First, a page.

Laurel Halo is fairly new to the scene, but the Brooklyn-based electronic artist has been quite prolific in the past year. Back when production duo Ford & Lopatin were still known collectively as Games, Halo contributed her voice to last years irresistible Strawberry Skies, a gem that paid homage to 80s synth pop while reinventing it. At the end of 2010, Halo released her first EP King Felix to blogger acclaim. The debut of Laurel Halo proved difficult to classify under a single genre or movement, never quite fitting in with chillwave or witch house labeling and showcased an otherworldly voice echoing through the outer-space atmosphere provided by her synths.
Less than a year after her first EP, Laurel Halo is back with Hour Logic. While King Felix showcased a voice that drew comparisons to Kate Bush, the latest from Halo is a mostly instrumental affair and darker in tone. If Hour Logic is a continuation of a journey through space, then cool, mechanical glitchy opener Aquifer is what would be found on the dance floors of a planet inhabited by robots. Constant Index stands out in that it offers a rare return of Halos vocals to the forefront. Its unfortunate, because her reverbed voice soars more stratospherically than ever. Then again, Halo has enough tricks up her sleeve on Hour Logic to justify the surprising break from vocal duty.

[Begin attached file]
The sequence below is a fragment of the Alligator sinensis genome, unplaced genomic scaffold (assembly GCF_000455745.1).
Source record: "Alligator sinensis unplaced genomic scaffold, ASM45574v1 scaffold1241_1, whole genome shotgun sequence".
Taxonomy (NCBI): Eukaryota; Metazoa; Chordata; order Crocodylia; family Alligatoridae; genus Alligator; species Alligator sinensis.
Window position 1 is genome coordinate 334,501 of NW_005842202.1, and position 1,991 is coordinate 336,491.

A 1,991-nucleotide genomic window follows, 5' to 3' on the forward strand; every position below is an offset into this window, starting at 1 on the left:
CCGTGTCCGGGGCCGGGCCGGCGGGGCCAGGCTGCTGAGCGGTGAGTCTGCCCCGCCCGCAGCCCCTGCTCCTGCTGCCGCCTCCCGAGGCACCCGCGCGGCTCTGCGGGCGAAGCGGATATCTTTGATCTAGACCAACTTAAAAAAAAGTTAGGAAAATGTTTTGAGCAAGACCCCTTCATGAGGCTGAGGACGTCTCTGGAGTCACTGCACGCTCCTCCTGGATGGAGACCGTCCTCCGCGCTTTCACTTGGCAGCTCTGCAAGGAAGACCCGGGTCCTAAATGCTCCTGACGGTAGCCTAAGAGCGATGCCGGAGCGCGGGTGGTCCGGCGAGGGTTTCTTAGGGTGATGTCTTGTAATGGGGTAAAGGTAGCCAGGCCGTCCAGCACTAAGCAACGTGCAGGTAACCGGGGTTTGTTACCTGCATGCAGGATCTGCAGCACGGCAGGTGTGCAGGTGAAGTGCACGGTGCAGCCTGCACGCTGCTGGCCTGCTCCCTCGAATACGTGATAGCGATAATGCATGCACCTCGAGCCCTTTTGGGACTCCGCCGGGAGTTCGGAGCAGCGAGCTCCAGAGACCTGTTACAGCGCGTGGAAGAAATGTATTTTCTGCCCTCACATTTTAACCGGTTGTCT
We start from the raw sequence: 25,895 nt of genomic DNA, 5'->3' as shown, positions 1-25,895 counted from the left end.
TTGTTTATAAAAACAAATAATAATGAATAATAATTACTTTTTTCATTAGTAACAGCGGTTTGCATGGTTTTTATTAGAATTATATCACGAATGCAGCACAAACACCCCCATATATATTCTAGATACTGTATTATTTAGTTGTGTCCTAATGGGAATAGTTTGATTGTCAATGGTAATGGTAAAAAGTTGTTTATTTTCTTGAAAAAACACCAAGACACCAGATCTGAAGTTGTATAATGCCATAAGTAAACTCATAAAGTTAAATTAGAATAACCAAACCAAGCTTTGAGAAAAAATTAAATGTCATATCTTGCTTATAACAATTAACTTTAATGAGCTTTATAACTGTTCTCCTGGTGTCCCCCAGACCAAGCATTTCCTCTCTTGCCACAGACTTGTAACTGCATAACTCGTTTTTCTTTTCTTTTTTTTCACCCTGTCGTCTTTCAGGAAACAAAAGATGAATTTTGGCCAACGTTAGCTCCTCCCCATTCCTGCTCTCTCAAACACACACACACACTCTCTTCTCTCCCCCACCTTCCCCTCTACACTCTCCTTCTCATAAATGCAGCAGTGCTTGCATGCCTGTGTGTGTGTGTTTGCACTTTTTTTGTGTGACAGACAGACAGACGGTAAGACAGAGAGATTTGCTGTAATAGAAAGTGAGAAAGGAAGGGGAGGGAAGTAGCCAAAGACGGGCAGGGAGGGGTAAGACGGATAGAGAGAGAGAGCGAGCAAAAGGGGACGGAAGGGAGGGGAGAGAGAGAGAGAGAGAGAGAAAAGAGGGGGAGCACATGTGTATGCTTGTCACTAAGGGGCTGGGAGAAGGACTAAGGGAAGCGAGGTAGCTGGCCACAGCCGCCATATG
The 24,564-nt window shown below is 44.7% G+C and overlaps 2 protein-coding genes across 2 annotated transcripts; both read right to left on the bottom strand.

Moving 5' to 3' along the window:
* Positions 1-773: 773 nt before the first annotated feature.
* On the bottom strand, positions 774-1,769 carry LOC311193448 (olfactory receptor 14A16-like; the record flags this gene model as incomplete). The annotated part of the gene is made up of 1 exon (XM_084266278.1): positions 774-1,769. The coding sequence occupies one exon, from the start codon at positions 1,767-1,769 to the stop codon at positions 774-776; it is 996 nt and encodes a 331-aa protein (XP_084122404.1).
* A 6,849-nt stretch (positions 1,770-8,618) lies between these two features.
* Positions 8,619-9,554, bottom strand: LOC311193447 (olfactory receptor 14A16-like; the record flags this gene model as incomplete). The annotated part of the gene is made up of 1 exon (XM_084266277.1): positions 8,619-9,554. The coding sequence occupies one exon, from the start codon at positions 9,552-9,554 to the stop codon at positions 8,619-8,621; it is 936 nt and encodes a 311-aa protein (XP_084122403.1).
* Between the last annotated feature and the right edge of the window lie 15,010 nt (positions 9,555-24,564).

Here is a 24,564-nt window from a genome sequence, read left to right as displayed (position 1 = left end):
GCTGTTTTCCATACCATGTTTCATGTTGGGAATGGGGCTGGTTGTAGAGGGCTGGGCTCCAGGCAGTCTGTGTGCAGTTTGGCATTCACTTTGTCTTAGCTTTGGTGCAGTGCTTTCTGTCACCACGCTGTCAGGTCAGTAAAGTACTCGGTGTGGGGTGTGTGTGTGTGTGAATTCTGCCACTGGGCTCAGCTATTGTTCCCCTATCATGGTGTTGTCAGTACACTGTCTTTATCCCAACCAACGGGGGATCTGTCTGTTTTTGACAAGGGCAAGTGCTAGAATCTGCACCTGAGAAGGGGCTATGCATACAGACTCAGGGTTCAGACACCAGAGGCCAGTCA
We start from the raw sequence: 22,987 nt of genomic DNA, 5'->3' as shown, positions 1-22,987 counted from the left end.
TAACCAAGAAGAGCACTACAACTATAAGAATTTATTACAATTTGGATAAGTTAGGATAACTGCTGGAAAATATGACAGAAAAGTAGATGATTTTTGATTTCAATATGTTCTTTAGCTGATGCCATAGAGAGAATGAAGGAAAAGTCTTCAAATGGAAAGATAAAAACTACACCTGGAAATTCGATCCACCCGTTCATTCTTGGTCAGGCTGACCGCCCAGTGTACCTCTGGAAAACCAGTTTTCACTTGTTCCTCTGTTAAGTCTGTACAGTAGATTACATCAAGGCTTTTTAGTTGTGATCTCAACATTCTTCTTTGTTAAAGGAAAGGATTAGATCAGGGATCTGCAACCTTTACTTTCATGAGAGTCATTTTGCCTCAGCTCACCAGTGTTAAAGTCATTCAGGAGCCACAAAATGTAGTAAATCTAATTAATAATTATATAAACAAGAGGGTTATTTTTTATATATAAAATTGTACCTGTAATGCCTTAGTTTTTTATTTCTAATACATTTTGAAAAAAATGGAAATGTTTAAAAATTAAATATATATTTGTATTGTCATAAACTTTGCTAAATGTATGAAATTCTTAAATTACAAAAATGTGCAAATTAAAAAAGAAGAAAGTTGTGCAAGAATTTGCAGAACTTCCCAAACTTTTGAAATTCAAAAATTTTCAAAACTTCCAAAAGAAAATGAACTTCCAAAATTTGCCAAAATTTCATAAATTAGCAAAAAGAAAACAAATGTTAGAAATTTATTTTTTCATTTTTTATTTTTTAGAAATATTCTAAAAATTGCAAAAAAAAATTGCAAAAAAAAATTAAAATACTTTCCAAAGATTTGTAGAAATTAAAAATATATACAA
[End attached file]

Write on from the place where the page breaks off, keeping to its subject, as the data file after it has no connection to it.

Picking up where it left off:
Head and the EPs title track are lengthy drifts through a variety of soundscapes ranging from chilly and desolate to smoothly sensual and even the occasional psychedelic moment. Speed of Rain is a brief, but ultimately forgettable meander through IDM territory. Strength in Free Space combines icy, choir-like chants with tension-building rhythms that never get release, closing the EP on a subtly ominous note. Will the next stop in the float through space be one of horror? Perhaps. Either way, if Laurel Halo continues the evolution as a genre-blending electronic artist evident on Hour Logic, then whatever comes next should be a gripping journey through the cosmos.